Being 13 (and a big fan of metal music, especially Metallica), I have not had the enjoyment of attending a concert. This was my first, and my Dad’s (Mike) second Metallica concert.
We booked a bus to take us over to Detroit for the show, which would drop us off at Cobo Hall, directly beside Joe Louis Arena. We drove to Windsor (from Muirkirk, Ont.) and boarded the bus. It took us to Detroit (via Detroit Tunnel) and we found ourselves waiting for about 30 minutes. Our bus was now up for border checking, and everybody cleared out.
Going inside the building, the officer was telling people to scrunch in, as she didn’t want anybody trying to get over, unchecked. Our checking was abruptly held up, as somebody decided to pee on the Customs Building.
Officers swiftly took him away and were now more cautious. We eventually got through, having only three people pulled (all for attitude, I must say). We now found ourselves at Cobo Hall, having to walk almost a kilometre-and-a-half through the basement of the building.
Finally, we arrived. With the blood-rushing sound of music, Joe Louis Arena almost was waiting for Metallica’s fans. In passing, we saw what seemed to be Metallica’s crew buses themselves, which were beautiful, with stained wood walls and stainless steel appliances.
It never really occurred to me (you might know if you have been there for yourself), but an expansive staircase, about 40-70 stairs, led our climb up to the actual building. Showing our tickets, we were granted access.
Inside, the building is very unusual. I can only describe it by saying this: A circular main entrance and floor, accompanied by red curtains covering the entrances/exits to the stage itself, and the stage in the middle of a “hole” (maybe that’s why the building was so high up?).
We did not make it in time to hear The Sword and Lamb of God, which I hear are well-known heavy metal bands. With just enough time to grab pizza and American currency, we rushed to our seats. We sat decently close, close enough to see the band’s facial expressions. The band’s roadies set the equipment up, almost robotically.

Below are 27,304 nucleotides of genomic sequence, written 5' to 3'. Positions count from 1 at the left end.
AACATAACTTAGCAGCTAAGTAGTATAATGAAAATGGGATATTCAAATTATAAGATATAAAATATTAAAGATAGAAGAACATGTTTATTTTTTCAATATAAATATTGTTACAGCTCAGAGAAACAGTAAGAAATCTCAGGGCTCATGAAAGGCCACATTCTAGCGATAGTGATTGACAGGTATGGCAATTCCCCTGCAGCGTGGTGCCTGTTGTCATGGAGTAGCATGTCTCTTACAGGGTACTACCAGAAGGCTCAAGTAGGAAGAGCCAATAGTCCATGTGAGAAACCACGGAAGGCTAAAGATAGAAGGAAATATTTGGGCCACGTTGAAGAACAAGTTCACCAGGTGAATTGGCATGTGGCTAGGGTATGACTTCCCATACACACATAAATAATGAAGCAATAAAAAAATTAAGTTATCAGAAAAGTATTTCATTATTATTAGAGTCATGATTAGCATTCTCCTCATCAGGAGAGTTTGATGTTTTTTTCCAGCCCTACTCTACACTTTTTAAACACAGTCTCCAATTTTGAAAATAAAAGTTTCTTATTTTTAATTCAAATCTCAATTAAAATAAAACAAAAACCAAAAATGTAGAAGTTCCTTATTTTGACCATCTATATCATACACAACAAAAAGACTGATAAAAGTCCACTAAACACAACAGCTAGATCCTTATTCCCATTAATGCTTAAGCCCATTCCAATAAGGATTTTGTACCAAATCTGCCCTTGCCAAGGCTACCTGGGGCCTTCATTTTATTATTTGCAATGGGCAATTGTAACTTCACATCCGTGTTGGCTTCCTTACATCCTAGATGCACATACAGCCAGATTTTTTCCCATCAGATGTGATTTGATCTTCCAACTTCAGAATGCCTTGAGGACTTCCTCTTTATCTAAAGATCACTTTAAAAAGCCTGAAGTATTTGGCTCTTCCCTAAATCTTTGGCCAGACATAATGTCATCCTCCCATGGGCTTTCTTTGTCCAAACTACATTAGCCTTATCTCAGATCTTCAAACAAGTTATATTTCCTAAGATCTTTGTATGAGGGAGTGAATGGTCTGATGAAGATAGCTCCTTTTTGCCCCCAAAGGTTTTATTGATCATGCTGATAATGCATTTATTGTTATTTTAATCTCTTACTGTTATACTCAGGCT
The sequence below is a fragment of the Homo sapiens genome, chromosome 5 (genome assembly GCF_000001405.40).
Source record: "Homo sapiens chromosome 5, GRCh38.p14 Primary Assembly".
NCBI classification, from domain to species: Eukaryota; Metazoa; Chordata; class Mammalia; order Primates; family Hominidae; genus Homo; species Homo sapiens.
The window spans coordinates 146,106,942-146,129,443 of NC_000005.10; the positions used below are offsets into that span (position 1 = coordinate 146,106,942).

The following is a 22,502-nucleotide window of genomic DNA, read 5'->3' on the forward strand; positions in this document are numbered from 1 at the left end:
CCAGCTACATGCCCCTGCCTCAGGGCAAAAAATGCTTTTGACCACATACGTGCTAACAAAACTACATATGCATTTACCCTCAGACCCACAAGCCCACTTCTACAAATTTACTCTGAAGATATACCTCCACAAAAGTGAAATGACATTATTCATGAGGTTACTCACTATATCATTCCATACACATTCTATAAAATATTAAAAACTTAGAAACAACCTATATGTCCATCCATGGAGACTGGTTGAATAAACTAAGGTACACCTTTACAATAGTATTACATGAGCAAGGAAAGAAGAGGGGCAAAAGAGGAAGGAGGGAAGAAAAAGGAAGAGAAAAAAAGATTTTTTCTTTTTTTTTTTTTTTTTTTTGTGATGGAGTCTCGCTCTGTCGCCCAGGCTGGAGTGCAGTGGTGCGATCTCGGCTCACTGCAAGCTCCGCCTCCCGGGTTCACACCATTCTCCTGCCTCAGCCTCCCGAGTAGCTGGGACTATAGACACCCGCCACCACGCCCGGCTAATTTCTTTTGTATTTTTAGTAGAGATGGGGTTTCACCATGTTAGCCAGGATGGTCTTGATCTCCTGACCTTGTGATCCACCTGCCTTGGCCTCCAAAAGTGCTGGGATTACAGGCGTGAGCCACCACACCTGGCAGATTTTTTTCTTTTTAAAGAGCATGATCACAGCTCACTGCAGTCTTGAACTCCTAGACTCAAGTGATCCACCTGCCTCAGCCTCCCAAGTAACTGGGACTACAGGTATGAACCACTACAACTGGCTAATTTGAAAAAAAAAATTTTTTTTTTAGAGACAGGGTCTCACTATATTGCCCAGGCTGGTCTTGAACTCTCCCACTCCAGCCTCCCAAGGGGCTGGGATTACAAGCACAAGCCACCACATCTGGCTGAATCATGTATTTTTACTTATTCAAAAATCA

Metallica then entered in a cloud of dark smoke. With the crowd roaring as it was, James just had to say: “How are you doing, Detroit?” The “Metallicans” went totally insane, some even throwing articles of clothing up in the air.
The songs they played were (in order):
1. That Was Just Your Life
2. The End of the Line
3. Creeping Death
4. For Whom The Bell Tolls
5. One6. Broken, Beat and Scarred
8. Sad but True
9. Sanitarium (Welcome Home)
10. All Nightmare Long
11. The Day that Never Comes
12. Master of Puppets
13. Damage Inc.
14. Nothing Else Matters
15. Enter Sandman
Seek and Destroy
The band played outstandingly, as they often played on the very outside of the stage, enticing the crowds. The end of the concert was probably the best part, though.
While spinning as fast as he could, Robert held his bass in one hand. At the same time, giant beach balls fell from the ceiling (40-60, no joke), and the Metallicans were throwing them into the air, until they realized: “Hey, why don’t I just keep one?” But many remained onstage, that is, until the bandmates kicked them off.
So concludes my most favourite moment in my life so far. With friends still jealous, I can look forward to attending my next Metallica concert.
The CEO of an American blue-chip corporation was recently paid $210 million (U.S.) to just go away. But instead of just going away, he then became the CEO of a U.S. automaker that is now begging for bailouts from both the Canadian and American governments.
Next Tuesday the minority federal government of Conservative Prime Moron Stephen Harper will unveil its plan for tackling the worsening economic crisis. Unfortunately, it will do the wrong thing.
By Henry McRandall
After 30 years of so-called “trickle-down economics” and so-called “free trade”, the Canadian, U.S. and global economies have had to be rushed into the intensive care unit.